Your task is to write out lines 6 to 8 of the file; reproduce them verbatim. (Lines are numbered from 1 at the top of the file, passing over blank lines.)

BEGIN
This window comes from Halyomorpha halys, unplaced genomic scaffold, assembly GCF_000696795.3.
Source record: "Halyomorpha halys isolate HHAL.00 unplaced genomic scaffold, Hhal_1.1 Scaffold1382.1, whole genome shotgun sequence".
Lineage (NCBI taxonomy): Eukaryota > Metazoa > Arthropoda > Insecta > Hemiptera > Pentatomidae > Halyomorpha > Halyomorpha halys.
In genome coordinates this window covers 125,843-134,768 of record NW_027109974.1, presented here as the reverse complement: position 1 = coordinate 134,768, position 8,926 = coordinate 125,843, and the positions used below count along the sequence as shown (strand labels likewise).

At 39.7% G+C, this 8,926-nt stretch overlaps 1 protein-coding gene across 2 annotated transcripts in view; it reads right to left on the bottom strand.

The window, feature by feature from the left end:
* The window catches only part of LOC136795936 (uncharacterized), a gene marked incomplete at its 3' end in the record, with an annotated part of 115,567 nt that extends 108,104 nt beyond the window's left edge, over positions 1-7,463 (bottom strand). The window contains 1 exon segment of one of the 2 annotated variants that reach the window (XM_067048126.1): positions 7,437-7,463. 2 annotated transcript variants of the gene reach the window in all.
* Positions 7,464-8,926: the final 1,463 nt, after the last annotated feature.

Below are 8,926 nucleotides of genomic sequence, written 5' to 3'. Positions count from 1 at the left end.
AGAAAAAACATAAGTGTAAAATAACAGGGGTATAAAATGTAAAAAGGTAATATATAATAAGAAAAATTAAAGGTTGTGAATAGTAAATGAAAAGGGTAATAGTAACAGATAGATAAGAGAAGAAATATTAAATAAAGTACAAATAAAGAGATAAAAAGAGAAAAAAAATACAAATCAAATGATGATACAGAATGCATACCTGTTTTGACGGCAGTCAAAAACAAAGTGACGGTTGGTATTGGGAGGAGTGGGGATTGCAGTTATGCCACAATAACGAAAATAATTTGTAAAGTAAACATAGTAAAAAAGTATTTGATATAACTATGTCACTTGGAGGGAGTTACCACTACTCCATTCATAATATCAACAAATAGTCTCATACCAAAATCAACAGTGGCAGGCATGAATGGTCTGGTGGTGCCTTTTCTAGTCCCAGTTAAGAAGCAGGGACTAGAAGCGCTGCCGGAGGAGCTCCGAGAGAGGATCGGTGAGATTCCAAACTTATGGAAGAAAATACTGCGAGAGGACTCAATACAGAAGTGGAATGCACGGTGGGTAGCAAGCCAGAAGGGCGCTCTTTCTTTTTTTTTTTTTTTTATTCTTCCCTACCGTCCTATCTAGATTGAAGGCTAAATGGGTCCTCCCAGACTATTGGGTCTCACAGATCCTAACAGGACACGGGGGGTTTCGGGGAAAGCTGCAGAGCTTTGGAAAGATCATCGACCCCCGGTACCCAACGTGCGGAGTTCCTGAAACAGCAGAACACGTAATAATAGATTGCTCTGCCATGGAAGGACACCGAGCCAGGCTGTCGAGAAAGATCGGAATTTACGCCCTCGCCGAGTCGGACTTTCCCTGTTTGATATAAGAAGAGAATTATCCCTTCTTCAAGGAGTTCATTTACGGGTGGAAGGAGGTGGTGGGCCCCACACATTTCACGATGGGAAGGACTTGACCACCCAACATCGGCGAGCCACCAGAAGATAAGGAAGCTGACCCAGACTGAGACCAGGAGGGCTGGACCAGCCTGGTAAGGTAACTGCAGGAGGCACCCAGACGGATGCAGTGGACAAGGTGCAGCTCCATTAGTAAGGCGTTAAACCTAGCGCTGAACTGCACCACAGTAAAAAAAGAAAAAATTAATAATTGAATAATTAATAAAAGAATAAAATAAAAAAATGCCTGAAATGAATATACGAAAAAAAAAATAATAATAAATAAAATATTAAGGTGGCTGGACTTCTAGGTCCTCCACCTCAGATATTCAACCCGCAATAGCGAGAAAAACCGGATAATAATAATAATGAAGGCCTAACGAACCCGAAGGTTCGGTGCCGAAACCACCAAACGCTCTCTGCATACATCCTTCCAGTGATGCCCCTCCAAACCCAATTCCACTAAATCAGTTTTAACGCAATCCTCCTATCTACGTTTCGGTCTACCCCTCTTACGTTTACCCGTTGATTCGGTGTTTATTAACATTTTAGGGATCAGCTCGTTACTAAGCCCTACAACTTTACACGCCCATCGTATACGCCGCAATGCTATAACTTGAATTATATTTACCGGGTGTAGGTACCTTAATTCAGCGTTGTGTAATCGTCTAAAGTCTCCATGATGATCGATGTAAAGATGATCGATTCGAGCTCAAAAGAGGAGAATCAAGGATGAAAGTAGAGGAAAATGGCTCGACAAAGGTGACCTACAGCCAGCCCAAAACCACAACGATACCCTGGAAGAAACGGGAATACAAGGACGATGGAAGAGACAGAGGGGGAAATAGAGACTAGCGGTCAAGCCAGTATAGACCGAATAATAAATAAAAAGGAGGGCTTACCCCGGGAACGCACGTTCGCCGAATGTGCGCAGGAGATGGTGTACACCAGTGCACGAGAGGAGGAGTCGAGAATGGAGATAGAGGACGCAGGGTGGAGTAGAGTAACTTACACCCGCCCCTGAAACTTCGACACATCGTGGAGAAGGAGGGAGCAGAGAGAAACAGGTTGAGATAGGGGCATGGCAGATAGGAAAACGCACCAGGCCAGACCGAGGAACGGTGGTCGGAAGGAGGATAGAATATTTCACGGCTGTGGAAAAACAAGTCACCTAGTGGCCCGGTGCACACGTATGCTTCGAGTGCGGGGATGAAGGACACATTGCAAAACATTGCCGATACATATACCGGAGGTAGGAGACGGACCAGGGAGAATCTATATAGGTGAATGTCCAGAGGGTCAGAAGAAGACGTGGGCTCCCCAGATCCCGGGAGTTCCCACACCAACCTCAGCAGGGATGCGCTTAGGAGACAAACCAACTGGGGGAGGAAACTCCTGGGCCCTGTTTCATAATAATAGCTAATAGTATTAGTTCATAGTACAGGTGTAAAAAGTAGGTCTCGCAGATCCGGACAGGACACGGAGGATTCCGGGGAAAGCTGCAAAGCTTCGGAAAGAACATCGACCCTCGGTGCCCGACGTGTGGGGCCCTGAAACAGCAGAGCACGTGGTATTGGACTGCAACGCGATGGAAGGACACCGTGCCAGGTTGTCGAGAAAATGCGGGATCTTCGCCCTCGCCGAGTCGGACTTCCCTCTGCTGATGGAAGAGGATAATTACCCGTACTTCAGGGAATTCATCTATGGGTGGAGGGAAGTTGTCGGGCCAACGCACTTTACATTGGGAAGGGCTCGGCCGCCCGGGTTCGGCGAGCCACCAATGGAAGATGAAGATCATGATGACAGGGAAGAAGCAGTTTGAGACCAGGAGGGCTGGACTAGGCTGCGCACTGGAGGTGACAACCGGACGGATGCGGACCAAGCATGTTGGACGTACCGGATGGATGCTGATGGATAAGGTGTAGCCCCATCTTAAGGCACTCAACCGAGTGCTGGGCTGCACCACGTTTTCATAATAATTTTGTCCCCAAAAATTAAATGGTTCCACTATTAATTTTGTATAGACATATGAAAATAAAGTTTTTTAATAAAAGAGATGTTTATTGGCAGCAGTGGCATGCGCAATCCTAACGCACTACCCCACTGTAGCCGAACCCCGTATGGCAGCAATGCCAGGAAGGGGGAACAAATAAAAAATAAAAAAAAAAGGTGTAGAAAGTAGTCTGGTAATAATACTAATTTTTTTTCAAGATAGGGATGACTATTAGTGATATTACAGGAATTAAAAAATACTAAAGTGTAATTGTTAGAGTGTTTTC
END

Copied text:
The window, feature by feature from the left end:
* The window catches only part of LOC136795936 (uncharacterized), a gene marked incomplete at its 3' end in the record, with an annotated part of 115,567 nt that extends 108,104 nt beyond the window's left edge, over positions 1-7,463 (bottom strand). The window contains 1 exon segment of one of the 2 annotated variants that reach the window (XM_067048126.1): positions 7,437-7,463. 2 annotated transcript variants of the gene reach the window in all.
* Positions 7,464-8,926: the final 1,463 nt, after the last annotated feature.